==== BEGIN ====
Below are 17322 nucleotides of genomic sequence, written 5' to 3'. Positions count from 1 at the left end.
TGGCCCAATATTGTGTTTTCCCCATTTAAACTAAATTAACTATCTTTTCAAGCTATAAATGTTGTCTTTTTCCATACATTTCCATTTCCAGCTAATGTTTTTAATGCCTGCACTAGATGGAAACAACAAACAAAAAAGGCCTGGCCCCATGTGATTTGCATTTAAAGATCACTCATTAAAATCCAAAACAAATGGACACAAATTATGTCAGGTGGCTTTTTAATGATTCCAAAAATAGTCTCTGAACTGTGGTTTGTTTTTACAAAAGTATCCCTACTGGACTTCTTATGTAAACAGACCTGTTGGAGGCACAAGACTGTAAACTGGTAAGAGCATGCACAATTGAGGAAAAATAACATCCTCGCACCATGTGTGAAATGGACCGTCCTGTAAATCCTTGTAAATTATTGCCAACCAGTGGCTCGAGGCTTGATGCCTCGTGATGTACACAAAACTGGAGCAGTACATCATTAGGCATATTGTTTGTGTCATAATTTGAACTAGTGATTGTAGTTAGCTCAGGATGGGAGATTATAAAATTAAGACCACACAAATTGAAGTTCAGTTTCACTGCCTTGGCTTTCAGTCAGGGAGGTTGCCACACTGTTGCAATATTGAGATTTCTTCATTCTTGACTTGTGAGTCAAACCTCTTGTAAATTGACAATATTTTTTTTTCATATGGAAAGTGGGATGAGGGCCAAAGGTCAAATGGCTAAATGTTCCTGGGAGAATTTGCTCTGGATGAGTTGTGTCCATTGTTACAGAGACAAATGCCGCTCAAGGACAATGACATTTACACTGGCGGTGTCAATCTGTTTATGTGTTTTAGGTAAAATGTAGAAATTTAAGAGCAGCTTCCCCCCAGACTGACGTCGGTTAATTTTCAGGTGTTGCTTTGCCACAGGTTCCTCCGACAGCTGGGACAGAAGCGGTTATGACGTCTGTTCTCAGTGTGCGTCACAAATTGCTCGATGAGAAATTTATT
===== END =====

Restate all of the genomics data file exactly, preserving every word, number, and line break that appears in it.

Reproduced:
Below are 17322 nucleotides of genomic sequence, written 5' to 3'. Positions count from 1 at the left end.
TGGCCCAATATTGTGTTTTCCCCATTTAAACTAAATTAACTATCTTTTCAAGCTATAAATGTTGTCTTTTTCCATACATTTCCATTTCCAGCTAATGTTTTTAATGCCTGCACTAGATGGAAACAACAAACAAAAAAGGCCTGGCCCCATGTGATTTGCATTTAAAGATCACTCATTAAAATCCAAAACAAATGGACACAAATTATGTCAGGTGGCTTTTTAATGATTCCAAAAATAGTCTCTGAACTGTGGTTTGTTTTTACAAAAGTATCCCTACTGGACTTCTTATGTAAACAGACCTGTTGGAGGCACAAGACTGTAAACTGGTAAGAGCATGCACAATTGAGGAAAAATAACATCCTCGCACCATGTGTGAAATGGACCGTCCTGTAAATCCTTGTAAATTATTGCCAACCAGTGGCTCGAGGCTTGATGCCTCGTGATGTACACAAAACTGGAGCAGTACATCATTAGGCATATTGTTTGTGTCATAATTTGAACTAGTGATTGTAGTTAGCTCAGGATGGGAGATTATAAAATTAAGACCACACAAATTGAAGTTCAGTTTCACTGCCTTGGCTTTCAGTCAGGGAGGTTGCCACACTGTTGCAATATTGAGATTTCTTCATTCTTGACTTGTGAGTCAAACCTCTTGTAAATTGACAATATTTTTTTTTCATATGGAAAGTGGGATGAGGGCCAAAGGTCAAATGGCTAAATGTTCCTGGGAGAATTTGCTCTGGATGAGTTGTGTCCATTGTTACAGAGACAAATGCCGCTCAAGGACAATGACATTTACACTGGCGGTGTCAATCTGTTTATGTGTTTTAGGTAAAATGTAGAAATTTAAGAGCAGCTTCCCCCCAGACTGACGTCGGTTAATTTTCAGGTGTTGCTTTGCCACAGGTTCCTCCGACAGCTGGGACAGAAGCGGTTATGACGTCTGTTCTCAGTGTGCGTCACAAATTGCTCGATGAGAAATTTATT